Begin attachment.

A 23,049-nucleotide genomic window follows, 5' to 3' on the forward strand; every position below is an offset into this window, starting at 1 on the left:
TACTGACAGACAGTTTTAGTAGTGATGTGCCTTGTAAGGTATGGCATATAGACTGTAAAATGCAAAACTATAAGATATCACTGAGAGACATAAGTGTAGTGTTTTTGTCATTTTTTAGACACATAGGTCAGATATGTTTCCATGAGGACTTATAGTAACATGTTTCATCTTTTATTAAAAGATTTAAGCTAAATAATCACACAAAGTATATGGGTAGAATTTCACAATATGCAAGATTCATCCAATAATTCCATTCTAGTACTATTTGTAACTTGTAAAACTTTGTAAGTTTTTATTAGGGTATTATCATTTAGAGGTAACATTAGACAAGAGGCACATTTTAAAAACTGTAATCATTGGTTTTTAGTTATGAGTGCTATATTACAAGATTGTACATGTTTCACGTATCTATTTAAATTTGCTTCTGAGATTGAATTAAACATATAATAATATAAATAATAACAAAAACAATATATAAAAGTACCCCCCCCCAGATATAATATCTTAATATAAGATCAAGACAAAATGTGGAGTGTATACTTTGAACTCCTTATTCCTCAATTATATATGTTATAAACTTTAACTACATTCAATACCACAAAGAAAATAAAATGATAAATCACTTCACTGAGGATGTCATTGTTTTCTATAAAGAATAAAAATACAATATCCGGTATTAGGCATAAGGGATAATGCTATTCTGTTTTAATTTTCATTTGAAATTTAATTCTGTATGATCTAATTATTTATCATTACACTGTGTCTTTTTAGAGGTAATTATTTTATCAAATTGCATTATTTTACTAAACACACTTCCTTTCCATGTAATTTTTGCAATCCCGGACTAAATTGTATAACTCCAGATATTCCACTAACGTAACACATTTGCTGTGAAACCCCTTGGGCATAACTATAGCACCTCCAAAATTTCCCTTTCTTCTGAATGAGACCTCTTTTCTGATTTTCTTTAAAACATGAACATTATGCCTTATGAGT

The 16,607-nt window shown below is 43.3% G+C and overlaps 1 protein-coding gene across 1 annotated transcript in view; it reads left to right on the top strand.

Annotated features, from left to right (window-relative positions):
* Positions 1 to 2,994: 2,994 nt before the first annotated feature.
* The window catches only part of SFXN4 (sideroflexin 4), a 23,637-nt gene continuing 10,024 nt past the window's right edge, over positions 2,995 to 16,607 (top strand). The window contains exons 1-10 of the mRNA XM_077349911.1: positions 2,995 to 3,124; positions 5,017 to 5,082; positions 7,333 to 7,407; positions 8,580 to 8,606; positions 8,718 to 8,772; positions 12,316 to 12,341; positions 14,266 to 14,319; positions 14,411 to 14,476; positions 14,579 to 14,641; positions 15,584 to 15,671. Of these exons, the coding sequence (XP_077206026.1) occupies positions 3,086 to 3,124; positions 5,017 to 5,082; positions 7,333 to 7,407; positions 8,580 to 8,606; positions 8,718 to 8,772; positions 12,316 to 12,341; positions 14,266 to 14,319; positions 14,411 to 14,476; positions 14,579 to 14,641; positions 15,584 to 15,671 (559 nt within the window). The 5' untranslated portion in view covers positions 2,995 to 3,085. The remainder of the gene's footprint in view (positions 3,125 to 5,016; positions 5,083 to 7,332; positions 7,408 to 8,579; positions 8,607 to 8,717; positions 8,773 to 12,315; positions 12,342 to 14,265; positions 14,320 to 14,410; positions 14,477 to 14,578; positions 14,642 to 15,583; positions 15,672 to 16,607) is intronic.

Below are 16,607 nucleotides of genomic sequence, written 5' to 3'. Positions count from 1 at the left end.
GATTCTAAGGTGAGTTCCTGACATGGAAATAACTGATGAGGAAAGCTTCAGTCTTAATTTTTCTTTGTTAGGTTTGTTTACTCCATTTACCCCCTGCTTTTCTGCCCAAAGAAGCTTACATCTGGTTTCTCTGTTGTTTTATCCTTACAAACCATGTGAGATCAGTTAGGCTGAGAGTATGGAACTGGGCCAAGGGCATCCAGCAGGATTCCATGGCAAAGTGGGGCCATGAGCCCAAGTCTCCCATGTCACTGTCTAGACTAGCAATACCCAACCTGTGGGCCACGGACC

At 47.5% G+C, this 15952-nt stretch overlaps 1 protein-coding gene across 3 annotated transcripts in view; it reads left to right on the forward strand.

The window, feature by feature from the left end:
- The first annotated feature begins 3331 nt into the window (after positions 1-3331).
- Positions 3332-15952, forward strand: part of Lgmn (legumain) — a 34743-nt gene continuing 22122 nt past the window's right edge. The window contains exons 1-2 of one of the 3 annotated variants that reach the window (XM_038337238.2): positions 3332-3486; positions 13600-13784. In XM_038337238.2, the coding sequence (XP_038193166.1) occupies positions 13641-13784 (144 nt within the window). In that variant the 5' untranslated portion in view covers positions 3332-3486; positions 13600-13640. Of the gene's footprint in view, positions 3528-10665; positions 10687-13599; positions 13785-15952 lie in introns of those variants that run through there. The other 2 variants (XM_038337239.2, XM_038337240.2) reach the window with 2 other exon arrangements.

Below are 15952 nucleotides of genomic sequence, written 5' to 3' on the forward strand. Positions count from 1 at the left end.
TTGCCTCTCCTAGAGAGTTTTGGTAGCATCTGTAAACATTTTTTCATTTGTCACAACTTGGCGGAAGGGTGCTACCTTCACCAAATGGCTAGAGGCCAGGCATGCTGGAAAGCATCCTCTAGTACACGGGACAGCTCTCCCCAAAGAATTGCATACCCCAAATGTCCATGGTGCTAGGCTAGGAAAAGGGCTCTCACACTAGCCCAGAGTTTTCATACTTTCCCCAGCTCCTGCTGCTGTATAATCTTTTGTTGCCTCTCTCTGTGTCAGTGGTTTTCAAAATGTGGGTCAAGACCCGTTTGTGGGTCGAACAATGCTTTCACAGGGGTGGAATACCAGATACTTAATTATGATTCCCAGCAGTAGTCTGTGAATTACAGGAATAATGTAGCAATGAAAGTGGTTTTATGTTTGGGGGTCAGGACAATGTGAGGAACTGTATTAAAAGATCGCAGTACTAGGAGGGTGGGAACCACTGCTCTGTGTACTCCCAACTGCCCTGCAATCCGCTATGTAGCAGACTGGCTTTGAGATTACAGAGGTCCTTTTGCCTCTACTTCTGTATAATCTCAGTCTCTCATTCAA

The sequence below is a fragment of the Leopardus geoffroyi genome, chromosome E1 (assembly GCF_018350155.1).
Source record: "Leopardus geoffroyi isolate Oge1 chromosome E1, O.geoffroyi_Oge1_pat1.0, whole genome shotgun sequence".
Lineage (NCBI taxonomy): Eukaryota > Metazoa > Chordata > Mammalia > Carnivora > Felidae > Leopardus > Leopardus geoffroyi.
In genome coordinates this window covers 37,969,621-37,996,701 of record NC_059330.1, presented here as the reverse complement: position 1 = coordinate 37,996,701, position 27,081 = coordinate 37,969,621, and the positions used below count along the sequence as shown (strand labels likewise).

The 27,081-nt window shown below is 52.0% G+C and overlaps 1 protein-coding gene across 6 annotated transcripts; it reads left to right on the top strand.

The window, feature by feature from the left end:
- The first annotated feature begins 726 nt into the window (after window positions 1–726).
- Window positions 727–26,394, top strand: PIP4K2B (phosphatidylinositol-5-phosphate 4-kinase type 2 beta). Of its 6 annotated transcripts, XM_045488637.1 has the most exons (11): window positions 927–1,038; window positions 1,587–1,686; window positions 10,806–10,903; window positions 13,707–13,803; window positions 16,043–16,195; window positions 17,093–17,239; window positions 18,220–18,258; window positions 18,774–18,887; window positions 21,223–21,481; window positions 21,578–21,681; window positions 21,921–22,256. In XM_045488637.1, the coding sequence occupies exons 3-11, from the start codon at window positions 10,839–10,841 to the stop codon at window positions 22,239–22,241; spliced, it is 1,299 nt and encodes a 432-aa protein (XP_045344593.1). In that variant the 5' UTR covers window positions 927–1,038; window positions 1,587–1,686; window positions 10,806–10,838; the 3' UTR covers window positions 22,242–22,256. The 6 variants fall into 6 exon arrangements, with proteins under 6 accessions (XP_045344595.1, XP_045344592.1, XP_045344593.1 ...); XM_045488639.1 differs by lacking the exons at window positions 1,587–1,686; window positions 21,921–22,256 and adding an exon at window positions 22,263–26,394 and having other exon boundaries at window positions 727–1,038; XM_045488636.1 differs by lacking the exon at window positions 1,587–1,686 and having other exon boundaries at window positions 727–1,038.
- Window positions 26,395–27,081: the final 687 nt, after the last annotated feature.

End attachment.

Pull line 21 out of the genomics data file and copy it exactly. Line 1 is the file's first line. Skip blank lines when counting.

- The first annotated feature begins 726 nt into the window (after window positions 1–726).